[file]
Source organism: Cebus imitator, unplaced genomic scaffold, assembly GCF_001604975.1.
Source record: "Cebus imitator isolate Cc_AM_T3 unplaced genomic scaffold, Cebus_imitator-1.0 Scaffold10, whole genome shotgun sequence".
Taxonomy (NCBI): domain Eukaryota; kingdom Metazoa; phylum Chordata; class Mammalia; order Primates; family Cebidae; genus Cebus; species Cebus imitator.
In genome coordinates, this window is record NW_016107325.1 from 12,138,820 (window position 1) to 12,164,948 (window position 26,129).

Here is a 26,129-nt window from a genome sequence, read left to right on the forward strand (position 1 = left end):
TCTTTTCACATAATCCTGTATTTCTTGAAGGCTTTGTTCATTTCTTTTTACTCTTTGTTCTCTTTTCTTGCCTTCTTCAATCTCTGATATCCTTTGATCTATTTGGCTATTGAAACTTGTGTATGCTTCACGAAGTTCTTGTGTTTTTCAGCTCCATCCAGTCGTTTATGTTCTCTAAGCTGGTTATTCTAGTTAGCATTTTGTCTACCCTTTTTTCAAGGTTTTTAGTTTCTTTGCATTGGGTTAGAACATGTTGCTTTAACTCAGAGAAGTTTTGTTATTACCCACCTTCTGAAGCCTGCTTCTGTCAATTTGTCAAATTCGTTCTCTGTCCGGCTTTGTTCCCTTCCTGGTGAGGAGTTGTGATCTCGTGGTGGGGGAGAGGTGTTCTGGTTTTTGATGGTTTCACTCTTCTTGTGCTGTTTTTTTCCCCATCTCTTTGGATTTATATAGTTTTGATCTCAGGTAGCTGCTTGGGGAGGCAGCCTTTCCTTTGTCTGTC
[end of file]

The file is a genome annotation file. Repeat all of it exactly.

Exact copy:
Source organism: Cebus imitator, unplaced genomic scaffold, assembly GCF_001604975.1.
Source record: "Cebus imitator isolate Cc_AM_T3 unplaced genomic scaffold, Cebus_imitator-1.0 Scaffold10, whole genome shotgun sequence".
Taxonomy (NCBI): domain Eukaryota; kingdom Metazoa; phylum Chordata; class Mammalia; order Primates; family Cebidae; genus Cebus; species Cebus imitator.
In genome coordinates, this window is record NW_016107325.1 from 12,138,820 (window position 1) to 12,164,948 (window position 26,129).

Here is a 26,129-nt window from a genome sequence, read left to right on the forward strand (position 1 = left end):
TCTTTTCACATAATCCTGTATTTCTTGAAGGCTTTGTTCATTTCTTTTTACTCTTTGTTCTCTTTTCTTGCCTTCTTCAATCTCTGATATCCTTTGATCTATTTGGCTATTGAAACTTGTGTATGCTTCACGAAGTTCTTGTGTTTTTCAGCTCCATCCAGTCGTTTATGTTCTCTAAGCTGGTTATTCTAGTTAGCATTTTGTCTACCCTTTTTTCAAGGTTTTTAGTTTCTTTGCATTGGGTTAGAACATGTTGCTTTAACTCAGAGAAGTTTTGTTATTACCCACCTTCTGAAGCCTGCTTCTGTCAATTTGTCAAATTCGTTCTCTGTCCGGCTTTGTTCCCTTCCTGGTGAGGAGTTGTGATCTCGTGGTGGGGGAGAGGTGTTCTGGTTTTTGATGGTTTCACTCTTCTTGTGCTGTTTTTTTCCCCATCTCTTTGGATTTATATAGTTTTGATCTCAGGTAGCTGCTTGGGGAGGCAGCCTTTCCTTTGTCTGTC